Value investing obviously works – Warren Buffett wouldn’t be as rich as he is if it didn’t. True, he’s exceptionally good at it and he’s leverage the float and cash flow of insurance companies to get there but the basic underlying idea of his is to buy into value which is greater than the price being asked for it.
Which is great, obviously. There’s just one little difficulty with that basic value investing idea. Which is the correct identification of value which the market as a whole hasn’t recognised. A useful example of this being the British commercial property market at present. It’s easy enough to find quoted property companies trading at significant discounts to net assets. Hammerson (LON:OTCPK:HMSO) and Land Securities (LON:LAND) being only two examples.
If we’re to value invest then great, they’re below asset valuations, buy in and watch as the two prices converge, right? Except, of course, it’s possible that it’s the valuations which will converge down to the market price, not the other way around.
This is something we had a look at back here when we talked about Tritax Big Box. A Reit aimed specifically at building the internet warehouses, not high street retail stores. The point being that we’ve significant change happening in the underlying market here. Actually, rough statistics say that some 18% or so of UK retail spend is online now and some 16 or 17% of retail floorspace is empty. There’s a connection between those two numbers, obviously enough.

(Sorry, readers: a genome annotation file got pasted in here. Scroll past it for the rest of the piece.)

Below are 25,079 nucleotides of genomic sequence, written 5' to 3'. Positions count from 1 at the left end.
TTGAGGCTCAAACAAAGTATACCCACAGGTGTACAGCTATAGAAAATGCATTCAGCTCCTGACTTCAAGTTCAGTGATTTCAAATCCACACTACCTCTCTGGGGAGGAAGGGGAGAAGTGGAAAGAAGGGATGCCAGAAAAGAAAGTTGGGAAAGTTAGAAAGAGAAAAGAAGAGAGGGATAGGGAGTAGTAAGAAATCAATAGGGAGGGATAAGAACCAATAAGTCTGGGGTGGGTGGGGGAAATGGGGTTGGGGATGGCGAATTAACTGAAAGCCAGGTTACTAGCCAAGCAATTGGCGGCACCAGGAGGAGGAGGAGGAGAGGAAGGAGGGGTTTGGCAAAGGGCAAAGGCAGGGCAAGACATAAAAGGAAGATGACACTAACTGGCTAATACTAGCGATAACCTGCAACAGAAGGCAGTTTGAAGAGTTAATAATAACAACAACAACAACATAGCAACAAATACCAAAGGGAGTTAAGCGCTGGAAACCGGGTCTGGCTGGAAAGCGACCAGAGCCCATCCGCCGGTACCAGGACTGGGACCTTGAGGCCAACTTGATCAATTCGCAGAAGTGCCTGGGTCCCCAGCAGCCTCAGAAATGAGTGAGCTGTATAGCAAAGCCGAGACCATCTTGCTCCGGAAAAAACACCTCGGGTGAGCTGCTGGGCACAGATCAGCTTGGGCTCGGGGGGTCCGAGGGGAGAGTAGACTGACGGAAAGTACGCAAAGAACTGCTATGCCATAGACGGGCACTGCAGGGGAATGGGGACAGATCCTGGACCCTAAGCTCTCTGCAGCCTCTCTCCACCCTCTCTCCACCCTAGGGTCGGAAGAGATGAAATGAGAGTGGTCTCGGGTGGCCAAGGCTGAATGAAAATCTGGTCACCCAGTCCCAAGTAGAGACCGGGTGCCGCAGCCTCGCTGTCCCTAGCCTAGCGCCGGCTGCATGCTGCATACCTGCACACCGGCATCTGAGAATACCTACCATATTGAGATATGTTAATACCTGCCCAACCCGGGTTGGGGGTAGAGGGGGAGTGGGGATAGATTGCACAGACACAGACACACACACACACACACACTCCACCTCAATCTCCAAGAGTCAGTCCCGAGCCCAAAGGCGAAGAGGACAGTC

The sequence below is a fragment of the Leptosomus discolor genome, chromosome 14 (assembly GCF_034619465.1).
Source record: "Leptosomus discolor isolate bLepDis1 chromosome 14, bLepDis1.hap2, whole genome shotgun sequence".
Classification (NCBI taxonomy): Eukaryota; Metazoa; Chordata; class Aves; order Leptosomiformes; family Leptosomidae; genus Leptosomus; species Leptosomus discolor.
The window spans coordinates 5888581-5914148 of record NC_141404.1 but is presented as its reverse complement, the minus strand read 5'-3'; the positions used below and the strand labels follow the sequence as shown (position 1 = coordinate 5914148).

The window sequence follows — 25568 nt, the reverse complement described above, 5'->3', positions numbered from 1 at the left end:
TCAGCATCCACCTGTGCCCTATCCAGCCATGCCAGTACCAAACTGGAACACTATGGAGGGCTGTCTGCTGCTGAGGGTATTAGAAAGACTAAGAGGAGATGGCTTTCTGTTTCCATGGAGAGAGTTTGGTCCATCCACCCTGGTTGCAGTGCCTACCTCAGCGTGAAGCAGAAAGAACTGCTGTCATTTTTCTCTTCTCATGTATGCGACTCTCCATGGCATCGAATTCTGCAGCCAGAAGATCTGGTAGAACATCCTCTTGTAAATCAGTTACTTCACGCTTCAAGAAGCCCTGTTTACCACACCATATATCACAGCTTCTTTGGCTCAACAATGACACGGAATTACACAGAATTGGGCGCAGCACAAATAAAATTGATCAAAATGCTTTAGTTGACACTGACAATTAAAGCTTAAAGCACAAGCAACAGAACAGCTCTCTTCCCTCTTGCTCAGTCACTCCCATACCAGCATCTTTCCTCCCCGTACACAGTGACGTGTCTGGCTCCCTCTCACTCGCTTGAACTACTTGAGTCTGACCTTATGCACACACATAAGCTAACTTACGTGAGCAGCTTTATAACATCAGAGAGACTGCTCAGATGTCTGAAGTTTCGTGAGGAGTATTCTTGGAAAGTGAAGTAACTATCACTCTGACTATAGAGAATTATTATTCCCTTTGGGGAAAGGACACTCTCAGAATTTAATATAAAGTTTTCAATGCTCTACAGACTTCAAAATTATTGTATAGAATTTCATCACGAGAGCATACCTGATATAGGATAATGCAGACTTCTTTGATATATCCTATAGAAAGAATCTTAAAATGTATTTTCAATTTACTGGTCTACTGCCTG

We would therefore expect to see a certain decline in the value of commercial retail property and also in the companies that own much of it. Thus HMSO and LAND perhaps.
Except there’s the one little unique point about British commercial property leases. They’re on varied terms, 15 to 25 to longer years. There are rent reviews, obviously enough, no one caught by the inflation of the 1960s and 1970s is going to do without those. Such reviews might be at 3 or 5 or 7 years. None of that’s very much of a surprise.
The one thing that is perhaps a surprise is that such rent reviews are always upwards only. A general decline in market rents will *not* lead to a reduction in rent at that review time.
This has significant implications for the accounting treatment of the capital value of a commercial property. As the rent is never going to go down – it might go to zero through being empty, but it’ll not decline gently – we end up with those capital valuations rather being set in stone in the corporate accounts. And it is those valuations that are being used to give us the net asset value of these quoted companies.
Those net asset values are based upon the idea that rents never do go down. And on continuing leases they don’t. Yet if we do have this structural change away from bricks and mortar retailing to online then quite obviously the valuations of those retail properties is going to be falling. Yet the structure of the market doesn’t allow for gentle realisation of such falling valuations.
That is, those valuations are a lot weaker than we might like:
Landlords including the Crown Estate, Hammerson and Land Securities, are struggling to find tenants for former Toys R Us shops, one year on from the retailer’s collapse, figures obtained by The Daily Telegraph reveal.